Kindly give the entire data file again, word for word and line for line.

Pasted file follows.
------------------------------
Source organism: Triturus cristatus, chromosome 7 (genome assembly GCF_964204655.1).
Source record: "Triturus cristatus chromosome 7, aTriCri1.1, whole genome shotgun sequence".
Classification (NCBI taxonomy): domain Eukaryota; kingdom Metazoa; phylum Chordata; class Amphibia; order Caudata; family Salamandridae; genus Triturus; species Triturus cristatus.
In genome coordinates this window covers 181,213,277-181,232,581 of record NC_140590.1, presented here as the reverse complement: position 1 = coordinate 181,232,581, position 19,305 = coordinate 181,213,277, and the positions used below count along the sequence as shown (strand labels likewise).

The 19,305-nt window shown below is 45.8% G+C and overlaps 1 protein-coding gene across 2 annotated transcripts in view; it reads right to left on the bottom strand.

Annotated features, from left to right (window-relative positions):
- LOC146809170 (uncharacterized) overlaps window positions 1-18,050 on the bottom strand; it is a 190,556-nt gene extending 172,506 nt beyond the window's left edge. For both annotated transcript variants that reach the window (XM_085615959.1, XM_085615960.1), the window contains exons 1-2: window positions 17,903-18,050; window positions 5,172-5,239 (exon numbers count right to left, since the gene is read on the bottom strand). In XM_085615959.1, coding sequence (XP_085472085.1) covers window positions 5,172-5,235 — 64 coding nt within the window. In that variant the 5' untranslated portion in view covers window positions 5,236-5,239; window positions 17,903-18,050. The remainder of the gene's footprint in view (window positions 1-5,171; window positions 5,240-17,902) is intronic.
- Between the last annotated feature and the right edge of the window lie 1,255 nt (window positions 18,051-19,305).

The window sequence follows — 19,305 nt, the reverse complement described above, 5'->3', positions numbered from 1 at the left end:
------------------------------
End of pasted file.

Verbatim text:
Source organism: Triturus cristatus, chromosome 7 (genome assembly GCF_964204655.1).
Source record: "Triturus cristatus chromosome 7, aTriCri1.1, whole genome shotgun sequence".
Classification (NCBI taxonomy): domain Eukaryota; kingdom Metazoa; phylum Chordata; class Amphibia; order Caudata; family Salamandridae; genus Triturus; species Triturus cristatus.
In genome coordinates this window covers 181,213,277-181,232,581 of record NC_140590.1, presented here as the reverse complement: position 1 = coordinate 181,232,581, position 19,305 = coordinate 181,213,277, and the positions used below count along the sequence as shown (strand labels likewise).

The 19,305-nt window shown below is 45.8% G+C and overlaps 1 protein-coding gene across 2 annotated transcripts in view; it reads right to left on the bottom strand.

Annotated features, from left to right (window-relative positions):
- LOC146809170 (uncharacterized) overlaps window positions 1-18,050 on the bottom strand; it is a 190,556-nt gene extending 172,506 nt beyond the window's left edge. For both annotated transcript variants that reach the window (XM_085615959.1, XM_085615960.1), the window contains exons 1-2: window positions 17,903-18,050; window positions 5,172-5,239 (exon numbers count right to left, since the gene is read on the bottom strand). In XM_085615959.1, coding sequence (XP_085472085.1) covers window positions 5,172-5,235 — 64 coding nt within the window. In that variant the 5' untranslated portion in view covers window positions 5,236-5,239; window positions 17,903-18,050. The remainder of the gene's footprint in view (window positions 1-5,171; window positions 5,240-17,902) is intronic.
- Between the last annotated feature and the right edge of the window lie 1,255 nt (window positions 18,051-19,305).

The window sequence follows — 19,305 nt, the reverse complement described above, 5'->3', positions numbered from 1 at the left end: